For example, we can see in the sample we have the function that performs the decryption of a function name before calling LazyDLL.NewProc:

API function decryption and loading via NewProc

A pointer to the function is saved in a DWORD, so that we can trace to see where the function is called within the binary.

Cross references for API functions
Execution of previously loaded API function

Endpoint Isolation

After the function CheckEnvironment has finished, the strings “netsh advfirewall set allprofiles state on” and “netsh advfirewall set allprofiles firewallpolicy blockinbound,blockoutbound” are decrypted and executed via cmd.run. The first command enables Windows Firewall for all network profiles, while the second blocks all incoming and outgoing connections. This is fairly unusual behaviour for ransomware, which typically performs lateral movement across a network to infect additional machines.

Decryption of netsh commands to alter the firewall
Execution of above commands through os.exec

Terminate Process And Services

Prior to encryption, the ransomware terminates a number of processes, to reduce the amount of interference with the encryption (for example any open file handles), as well as disable any running EDR/SIEM software on the machine.

Decryption of target processes to be terminated

Processes are terminated using syscall.OpenProcess and syscall.TerminateProcess calls. In order for SNAKE to retrieve the PIDs of the target processes, the usual calls of CreateToolhelp32Snapshot, Process32FirstW, and Process32NextW are performed.

Terminating processes with OpenProcess and TerminateProcess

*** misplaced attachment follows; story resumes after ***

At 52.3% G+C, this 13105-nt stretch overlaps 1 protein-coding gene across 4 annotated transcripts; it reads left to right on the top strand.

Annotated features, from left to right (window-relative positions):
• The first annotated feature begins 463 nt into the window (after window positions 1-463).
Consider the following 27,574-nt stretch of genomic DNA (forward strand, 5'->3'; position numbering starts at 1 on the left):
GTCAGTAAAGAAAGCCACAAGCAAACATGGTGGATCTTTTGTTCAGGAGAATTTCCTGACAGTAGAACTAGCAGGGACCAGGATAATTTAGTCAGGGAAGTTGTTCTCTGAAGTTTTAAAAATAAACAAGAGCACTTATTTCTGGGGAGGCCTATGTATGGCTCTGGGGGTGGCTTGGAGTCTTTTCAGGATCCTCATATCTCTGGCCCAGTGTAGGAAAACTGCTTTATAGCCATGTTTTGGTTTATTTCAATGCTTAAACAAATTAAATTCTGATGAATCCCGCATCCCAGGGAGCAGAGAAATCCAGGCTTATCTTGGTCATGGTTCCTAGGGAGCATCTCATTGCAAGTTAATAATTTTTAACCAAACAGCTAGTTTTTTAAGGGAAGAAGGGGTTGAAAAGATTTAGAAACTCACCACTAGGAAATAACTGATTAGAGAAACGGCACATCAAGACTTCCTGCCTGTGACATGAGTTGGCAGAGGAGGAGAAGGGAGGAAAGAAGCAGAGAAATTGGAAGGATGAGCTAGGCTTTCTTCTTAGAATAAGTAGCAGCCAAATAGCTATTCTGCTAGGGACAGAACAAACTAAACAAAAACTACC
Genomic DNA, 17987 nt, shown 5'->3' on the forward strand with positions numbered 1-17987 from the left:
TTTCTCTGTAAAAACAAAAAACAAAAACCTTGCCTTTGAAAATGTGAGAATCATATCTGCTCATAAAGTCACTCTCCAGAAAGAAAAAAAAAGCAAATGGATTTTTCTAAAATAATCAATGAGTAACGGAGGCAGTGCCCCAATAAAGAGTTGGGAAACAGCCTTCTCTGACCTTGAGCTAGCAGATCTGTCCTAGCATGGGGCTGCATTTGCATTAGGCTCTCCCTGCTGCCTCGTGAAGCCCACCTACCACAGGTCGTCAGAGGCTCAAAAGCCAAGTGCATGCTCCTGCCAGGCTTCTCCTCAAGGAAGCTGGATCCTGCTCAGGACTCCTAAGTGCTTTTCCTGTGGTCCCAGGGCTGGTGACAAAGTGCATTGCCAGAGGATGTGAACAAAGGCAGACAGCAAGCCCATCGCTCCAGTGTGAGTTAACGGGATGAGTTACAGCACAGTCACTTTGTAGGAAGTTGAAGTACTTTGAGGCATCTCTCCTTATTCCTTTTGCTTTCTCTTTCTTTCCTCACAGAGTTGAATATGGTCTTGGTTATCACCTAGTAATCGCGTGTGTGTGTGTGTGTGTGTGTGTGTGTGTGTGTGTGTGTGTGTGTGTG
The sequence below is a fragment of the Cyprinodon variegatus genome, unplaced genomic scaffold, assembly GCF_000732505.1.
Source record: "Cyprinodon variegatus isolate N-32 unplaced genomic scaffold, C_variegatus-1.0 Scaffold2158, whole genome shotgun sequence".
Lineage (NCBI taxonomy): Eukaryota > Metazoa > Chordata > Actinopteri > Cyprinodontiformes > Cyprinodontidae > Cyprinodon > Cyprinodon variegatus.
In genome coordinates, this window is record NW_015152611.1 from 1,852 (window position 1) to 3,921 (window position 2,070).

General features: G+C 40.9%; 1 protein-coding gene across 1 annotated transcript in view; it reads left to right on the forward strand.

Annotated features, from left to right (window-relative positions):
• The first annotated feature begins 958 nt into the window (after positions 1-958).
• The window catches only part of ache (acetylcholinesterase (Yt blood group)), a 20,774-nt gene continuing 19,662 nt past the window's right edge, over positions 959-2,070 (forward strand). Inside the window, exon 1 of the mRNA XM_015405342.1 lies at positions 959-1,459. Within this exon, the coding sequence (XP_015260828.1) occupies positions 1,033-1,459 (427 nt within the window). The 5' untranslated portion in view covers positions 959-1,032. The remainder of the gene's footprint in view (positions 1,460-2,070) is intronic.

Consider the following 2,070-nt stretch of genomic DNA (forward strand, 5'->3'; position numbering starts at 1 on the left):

In addition to terminating processes, the ransomware stops more than 200 services related to EDR, SIEM, AV, etc.

Decryption of target service names to be terminated

In order to terminate services, the following API function calls are made:

  • OpenSCManagerA: gets a service control manager handle for subsequent calls.
  • EnumServicesStatusEx: enumeration of services.
  • OpenServiceW: gets a service handle for subsequent calls.
  • QueryServiceStatusEx: check the status of services.
  • ControlService: used to stop the service (flag SERVICE_CONTROL_STOP).
Termination of services using OpenService and ControlService

Shadow Copy Deletion

The ransomware executes the WMI query “SELECT * FROM Win32_ShadowCopy” to get the IDs of Shadow Copies and will always use WMI for deletion (remember that there are many ways to perform shadow copy deletion).

In addition to the Wbemscripting.SWbemLocator object, WbemScripting.SWbemNamedValueSet is also created.

For deletion, SNAKE uses the DeleteInstance method by passing the ID of previously obtained Shadow Copies.

Decryption of WbemScripting.SWbemNamedValueSet
Decryption of WMI Query
Decryption of WMI namespace

Encryption Process

SNAKE first encrypts all the various files by initializing 8 go-routines (runtime.newproc), before beginning to rename the files.

The offset of the function that does the encryption is passed to runtime.newproc (OffsetStartEncryption).

Initialisation of go-routines prior to file renaming function

Before beginning encryption of the file, it’s checked that it has not already been encrypted by checking for the presence of the string EKANS at the end of the file.

Checking if file is already encrypted

If the file hasn’t yet been encrypted and the files are among those to be encrypted (there is an allowlist and a denylist), encryption is initiated, which takes care of:

  • Generating AES key for each file; this key is encrypted with an RSA public key in OAEP Mode.